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MEEKER | Ben Quinn, art teacher at Meeker High School, has recently taken on a project at the Meeker Recreation Center to create a mural on the north wall of the natatorium. The mural depicts a giant shipwreck surrounded by the creatures of the ocean. It’s located behind the slide to act as a surprise for the patrons.
Executive Director Sean VonRoenn brought Quinn in and gave him a general idea of what he wanted to see on the wall, Quinn then tweaked in his own ideas to spruce it up. He wants the mural to not be cartoonish or too realistic; he’s aiming for a more colorful and playful angle. Quinn started this project a few months ago, and plans on finishing it around the middle of March. He says that he plans on adding more components to it as the years go by.
During an interview, Quinn stated this is by far the biggest project he has ever done. He’s done smaller murals and set designs for plays before, but nothing ever this expansive. He only works on it about four hours at a time because of how large it is, and because the humidity in the pool makes it hard to be in there too long. Quinn also stated that he would never be able to do any of it without the wonderful people who work at the Rec Center. He would like to thank Chance Walker, Roger Hall, Shelly Rogers and the entire housekeeping crew for being so great. He’s also been able to have some help with the process from some student lifeguards who take his class as well.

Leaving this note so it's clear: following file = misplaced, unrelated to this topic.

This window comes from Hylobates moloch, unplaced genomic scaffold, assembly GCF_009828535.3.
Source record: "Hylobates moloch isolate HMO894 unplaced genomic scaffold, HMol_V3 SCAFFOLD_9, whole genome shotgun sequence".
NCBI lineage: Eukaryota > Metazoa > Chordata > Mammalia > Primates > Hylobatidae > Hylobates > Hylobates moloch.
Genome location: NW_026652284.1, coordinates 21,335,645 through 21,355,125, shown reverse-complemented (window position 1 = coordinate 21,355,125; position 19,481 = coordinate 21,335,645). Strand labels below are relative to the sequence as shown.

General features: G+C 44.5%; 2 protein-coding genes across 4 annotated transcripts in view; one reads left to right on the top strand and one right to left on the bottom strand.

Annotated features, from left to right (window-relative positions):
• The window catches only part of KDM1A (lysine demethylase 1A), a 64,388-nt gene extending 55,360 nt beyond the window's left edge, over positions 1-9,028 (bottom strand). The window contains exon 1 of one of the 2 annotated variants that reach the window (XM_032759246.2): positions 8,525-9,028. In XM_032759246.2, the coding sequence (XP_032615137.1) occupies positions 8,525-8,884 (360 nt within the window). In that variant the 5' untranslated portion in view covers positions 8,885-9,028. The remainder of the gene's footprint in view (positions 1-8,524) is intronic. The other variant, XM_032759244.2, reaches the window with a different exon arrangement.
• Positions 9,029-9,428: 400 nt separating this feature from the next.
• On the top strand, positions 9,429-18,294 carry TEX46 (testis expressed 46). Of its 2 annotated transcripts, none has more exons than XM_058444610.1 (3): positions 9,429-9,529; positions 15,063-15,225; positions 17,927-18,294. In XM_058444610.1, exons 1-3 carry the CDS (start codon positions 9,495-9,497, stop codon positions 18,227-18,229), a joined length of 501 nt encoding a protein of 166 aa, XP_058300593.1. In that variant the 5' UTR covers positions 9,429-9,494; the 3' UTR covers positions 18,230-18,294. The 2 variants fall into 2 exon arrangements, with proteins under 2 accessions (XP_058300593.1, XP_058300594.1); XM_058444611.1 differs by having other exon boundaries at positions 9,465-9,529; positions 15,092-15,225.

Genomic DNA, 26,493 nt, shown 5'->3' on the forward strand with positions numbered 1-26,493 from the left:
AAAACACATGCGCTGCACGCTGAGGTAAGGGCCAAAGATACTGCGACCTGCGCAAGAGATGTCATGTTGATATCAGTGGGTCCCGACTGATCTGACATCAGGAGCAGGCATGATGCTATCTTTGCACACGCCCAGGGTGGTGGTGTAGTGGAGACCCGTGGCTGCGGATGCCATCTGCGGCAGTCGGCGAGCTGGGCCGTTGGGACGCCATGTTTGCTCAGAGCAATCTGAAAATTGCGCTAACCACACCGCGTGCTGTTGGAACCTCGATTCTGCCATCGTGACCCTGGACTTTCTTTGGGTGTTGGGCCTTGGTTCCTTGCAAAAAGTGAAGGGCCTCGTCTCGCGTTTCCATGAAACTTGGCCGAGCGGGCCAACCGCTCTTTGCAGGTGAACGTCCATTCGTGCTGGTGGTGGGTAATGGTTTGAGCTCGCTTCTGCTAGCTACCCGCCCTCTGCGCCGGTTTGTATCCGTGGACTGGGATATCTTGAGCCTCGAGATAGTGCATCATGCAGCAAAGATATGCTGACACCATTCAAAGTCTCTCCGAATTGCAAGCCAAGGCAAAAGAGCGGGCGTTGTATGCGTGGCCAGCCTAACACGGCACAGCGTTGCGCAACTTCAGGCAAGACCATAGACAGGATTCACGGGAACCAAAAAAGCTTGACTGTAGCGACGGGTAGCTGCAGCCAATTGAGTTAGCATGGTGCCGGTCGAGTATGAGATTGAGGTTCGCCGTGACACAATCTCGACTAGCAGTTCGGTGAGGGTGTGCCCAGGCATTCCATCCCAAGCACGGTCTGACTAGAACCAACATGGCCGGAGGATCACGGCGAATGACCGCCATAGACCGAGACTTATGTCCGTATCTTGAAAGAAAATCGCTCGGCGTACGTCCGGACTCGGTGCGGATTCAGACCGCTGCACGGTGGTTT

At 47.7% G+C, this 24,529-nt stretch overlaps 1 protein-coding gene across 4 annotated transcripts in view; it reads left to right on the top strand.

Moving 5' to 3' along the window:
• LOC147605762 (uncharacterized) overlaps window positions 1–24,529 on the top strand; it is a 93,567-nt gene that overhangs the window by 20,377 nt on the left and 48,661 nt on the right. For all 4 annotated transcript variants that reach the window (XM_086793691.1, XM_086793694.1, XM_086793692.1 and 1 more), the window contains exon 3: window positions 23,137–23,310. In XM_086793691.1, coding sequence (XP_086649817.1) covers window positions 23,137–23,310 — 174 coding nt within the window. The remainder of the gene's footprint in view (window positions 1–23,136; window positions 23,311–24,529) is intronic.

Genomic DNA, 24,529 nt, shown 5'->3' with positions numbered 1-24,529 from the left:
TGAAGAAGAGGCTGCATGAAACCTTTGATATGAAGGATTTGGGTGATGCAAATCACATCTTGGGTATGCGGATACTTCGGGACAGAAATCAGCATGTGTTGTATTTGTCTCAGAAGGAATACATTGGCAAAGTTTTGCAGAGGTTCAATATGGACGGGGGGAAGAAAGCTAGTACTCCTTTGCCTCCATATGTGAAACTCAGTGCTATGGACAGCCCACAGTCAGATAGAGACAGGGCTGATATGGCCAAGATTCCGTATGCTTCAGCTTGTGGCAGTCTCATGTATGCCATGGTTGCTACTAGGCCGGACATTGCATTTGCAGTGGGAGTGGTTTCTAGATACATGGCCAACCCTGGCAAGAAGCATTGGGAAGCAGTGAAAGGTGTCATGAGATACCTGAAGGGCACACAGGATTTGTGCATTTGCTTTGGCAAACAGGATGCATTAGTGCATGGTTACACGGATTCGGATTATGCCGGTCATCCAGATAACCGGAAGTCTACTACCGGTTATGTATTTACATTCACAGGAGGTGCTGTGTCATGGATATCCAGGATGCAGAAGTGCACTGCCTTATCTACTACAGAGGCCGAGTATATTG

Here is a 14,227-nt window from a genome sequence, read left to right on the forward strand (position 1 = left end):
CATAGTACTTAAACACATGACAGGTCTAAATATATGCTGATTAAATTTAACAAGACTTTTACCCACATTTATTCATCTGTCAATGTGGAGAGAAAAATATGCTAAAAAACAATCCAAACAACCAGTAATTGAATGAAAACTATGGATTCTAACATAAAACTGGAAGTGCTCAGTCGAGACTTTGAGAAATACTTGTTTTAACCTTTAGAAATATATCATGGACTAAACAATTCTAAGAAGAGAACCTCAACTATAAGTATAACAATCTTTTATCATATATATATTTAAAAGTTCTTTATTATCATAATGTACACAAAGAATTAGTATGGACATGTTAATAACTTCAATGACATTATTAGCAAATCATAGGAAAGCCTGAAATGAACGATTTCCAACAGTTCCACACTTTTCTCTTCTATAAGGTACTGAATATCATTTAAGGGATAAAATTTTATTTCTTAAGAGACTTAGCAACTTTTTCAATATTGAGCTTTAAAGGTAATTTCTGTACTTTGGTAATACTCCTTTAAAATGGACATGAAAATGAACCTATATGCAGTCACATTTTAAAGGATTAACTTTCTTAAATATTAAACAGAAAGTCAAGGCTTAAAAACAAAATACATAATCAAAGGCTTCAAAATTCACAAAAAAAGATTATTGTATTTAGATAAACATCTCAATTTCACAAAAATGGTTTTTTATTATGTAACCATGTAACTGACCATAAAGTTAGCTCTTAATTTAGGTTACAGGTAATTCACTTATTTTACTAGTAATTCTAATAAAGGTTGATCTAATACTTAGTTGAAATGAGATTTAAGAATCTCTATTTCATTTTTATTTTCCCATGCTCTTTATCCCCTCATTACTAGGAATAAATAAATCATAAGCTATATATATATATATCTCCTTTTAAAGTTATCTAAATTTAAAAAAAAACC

“They’re great to work with. I’ve never seen such a dedicated professional group. They make my life easier.”
Ben Quinn first grew interested in art when he was in third grade. At the time he was living on the Illinois/Wisconsin border before he moved to Meeker in the fourth grade. Art teacher Todd Stone first introduced him to the world of art. Andy Goettel helped Quinn develop his passion for art further in high school and pursue a degree.
“I was not an academically strong student and I always seemed to struggle to pay attention in class. Art gave me something to focus all of my energy and effort on. That process of making something brings me joy. I am glad that my students get to see me as a professional artist and educator.”
By ALLIE WILLEY | Special to the Herald Times